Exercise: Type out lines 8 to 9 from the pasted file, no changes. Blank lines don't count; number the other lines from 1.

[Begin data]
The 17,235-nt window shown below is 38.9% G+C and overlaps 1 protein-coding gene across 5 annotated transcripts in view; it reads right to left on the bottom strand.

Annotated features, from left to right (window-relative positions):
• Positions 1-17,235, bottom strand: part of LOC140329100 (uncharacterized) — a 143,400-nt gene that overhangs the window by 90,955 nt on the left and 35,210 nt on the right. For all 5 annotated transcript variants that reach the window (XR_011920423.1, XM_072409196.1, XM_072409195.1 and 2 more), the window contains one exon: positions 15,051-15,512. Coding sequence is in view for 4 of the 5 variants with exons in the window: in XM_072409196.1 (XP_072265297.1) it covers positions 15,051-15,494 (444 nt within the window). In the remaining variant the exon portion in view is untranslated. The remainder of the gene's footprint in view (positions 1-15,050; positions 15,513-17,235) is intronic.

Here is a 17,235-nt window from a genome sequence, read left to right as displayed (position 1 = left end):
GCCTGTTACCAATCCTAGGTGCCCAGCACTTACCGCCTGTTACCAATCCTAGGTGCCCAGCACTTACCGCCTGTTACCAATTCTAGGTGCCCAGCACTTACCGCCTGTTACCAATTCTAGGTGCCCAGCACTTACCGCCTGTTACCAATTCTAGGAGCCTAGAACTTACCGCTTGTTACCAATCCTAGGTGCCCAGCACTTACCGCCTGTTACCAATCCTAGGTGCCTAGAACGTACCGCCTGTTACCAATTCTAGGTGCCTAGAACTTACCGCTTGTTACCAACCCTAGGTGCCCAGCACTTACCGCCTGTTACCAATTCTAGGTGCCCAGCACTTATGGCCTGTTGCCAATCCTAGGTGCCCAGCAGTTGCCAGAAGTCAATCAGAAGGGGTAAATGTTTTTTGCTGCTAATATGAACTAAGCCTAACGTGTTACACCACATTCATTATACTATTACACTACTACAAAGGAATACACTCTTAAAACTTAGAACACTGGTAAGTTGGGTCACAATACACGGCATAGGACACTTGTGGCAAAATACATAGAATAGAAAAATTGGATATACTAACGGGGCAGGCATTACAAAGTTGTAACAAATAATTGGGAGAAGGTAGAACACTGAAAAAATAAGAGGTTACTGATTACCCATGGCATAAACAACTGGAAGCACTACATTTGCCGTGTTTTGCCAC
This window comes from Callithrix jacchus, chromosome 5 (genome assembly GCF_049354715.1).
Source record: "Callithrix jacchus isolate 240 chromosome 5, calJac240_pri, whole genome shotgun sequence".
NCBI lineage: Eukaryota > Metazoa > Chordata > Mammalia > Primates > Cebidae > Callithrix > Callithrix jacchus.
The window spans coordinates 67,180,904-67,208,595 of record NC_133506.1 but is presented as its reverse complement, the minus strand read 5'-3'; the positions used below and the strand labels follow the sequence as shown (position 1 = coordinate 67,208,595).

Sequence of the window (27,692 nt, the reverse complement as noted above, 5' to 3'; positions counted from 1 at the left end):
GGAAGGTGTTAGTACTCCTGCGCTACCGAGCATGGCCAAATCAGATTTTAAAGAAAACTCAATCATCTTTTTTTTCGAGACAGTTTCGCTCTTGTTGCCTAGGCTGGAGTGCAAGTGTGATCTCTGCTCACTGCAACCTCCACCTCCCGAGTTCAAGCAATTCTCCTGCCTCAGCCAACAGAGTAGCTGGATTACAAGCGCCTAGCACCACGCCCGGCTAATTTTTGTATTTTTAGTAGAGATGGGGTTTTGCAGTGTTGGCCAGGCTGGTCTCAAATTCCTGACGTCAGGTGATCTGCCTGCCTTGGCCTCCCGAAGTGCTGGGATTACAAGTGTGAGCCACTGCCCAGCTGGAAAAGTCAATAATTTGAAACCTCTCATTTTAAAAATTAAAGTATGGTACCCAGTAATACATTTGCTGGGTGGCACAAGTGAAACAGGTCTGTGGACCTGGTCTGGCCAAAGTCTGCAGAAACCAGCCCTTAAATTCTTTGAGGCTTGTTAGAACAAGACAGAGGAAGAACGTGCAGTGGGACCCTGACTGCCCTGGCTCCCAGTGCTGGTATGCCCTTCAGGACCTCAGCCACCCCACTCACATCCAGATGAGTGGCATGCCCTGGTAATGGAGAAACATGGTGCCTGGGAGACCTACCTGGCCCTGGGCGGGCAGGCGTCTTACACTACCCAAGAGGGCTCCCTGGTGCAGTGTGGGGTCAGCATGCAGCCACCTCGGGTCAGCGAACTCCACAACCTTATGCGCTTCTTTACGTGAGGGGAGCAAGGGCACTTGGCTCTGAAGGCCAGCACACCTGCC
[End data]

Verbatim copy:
NCBI lineage: Eukaryota > Metazoa > Chordata > Mammalia > Primates > Cebidae > Callithrix > Callithrix jacchus.
The window spans coordinates 67,180,904-67,208,595 of record NC_133506.1 but is presented as its reverse complement, the minus strand read 5'-3'; the positions used below and the strand labels follow the sequence as shown (position 1 = coordinate 67,208,595).